The pace of change seems to be accelerating faster than ever, particularly in the workplace sector.
The impact of the pandemic, together with a greater focus on energy and carbon reductions, is dramatically changing workplace planning and space allocation.
A recent report, commissioned by the British Council for Offices, highlighted that previously used office space metrics, based on space-per-desk, are less relevant. The BCO is now recommending that allocation should be considered in terms of the amount of space needed per person. Until recently, it was common for companies to be reporting office densities of less than 8m2 per person whereas now, the proposal is between 10-12m2.
Arguably, the previously high office densities were a fundamental cause of issues relating to employee comfort and well-being. Noise disruption, lack of personal and concentration space also impact overall personal performance.
The opportunity for employees to work for some of the time at home is now widespread. Most companies and individuals do, however, recognise the importance of the office environment to provide a ‘hub’ for collaboration, a sense of community, and corporate culture. The combination of working from home and a central office hub is, for many, the best outcome. It caters to staff who are not always able to travel into the office for a variety of reasons whilst also providing a more formal, structured workplace.
As well as improvements to employee welfare and productivity through reducing office space density, there are energy & environmental savings too. High occupancy levels increase the requirements of mechanical, electrical, and plumbing systems, with associated increases in operational carbon and energy usage.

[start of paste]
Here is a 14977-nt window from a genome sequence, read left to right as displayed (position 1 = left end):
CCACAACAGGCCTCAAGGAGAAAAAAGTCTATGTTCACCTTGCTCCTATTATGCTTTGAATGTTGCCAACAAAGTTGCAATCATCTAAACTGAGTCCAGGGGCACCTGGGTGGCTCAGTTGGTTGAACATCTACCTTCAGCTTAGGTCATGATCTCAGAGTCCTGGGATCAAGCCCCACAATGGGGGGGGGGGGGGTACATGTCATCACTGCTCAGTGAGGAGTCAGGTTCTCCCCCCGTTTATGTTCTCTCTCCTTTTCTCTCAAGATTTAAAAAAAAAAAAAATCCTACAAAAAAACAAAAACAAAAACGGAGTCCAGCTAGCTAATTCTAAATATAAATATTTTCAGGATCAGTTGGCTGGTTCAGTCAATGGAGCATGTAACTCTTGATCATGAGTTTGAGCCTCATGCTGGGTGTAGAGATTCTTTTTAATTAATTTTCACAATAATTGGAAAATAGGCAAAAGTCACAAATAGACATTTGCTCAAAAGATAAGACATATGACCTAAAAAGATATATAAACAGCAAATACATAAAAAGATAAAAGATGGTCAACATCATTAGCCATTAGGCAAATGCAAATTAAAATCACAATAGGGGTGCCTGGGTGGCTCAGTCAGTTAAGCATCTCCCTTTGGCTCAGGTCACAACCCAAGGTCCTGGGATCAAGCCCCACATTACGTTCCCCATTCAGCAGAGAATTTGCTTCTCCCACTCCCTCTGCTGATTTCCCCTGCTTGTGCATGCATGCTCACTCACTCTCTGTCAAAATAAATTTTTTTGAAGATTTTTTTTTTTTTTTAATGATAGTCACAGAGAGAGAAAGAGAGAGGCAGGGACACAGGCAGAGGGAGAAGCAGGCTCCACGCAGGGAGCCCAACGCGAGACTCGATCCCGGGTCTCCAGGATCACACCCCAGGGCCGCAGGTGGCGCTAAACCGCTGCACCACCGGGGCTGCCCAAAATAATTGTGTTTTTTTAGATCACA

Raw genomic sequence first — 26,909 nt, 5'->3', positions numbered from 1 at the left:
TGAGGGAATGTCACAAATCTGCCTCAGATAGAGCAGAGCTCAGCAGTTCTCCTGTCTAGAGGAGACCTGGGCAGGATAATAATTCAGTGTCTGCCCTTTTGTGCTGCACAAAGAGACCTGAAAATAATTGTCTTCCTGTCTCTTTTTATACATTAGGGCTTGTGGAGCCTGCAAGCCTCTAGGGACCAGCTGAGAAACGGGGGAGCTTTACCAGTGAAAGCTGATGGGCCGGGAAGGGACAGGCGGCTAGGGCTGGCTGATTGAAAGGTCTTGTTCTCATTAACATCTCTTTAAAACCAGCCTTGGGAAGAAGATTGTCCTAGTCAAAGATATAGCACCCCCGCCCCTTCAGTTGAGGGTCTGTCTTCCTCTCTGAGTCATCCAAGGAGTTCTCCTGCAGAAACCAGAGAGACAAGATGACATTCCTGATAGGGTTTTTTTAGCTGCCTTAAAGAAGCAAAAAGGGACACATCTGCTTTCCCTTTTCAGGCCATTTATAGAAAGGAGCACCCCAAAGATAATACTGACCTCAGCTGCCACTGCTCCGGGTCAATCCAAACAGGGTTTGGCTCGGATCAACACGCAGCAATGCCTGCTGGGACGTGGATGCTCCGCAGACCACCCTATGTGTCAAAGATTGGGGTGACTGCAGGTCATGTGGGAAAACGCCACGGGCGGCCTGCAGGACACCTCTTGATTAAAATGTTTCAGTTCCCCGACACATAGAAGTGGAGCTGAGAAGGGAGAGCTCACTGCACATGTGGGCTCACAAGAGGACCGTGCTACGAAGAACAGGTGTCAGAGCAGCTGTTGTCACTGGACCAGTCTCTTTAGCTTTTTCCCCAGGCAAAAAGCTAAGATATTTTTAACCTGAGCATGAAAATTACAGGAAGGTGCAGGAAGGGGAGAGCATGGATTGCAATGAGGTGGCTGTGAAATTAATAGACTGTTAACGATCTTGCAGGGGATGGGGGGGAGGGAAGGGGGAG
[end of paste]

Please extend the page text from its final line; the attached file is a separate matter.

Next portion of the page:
The impact of hybrid working clearly requires companies to evaluate their real estate requirements. For many businesses, lease commitments, together with the cost and disruption of relocation, necessitate a re-examination of existing space.
Whilst office design now needs to accommodate a range of meeting, collaboration, and social facilities, there usually remains a definite requirement for more traditional work settings. In the case of IT-dependent sectors, many employees still require a dedicated workstation. Standalone desks are still the preferred option for many. In addition, bench desking can offer this option as well as the added versatility to be used as a worktable for interactive discussions.
There remains a need for traditional working environments with the versatility to adapt to evolving requirements.
Collaborative space attracts employees back to the office.
Lockers offer personal storage for ‘hybrid’ workers.
The nature of business is that it is always changing and evolving. Office design and furniture continues to play a vital role in creating the ‘professional workplace’ and influencing how well organisations can function and perform. Understanding the changing needs and requirements is essential for furniture manufacturers and suppliers alike in order to support the business community.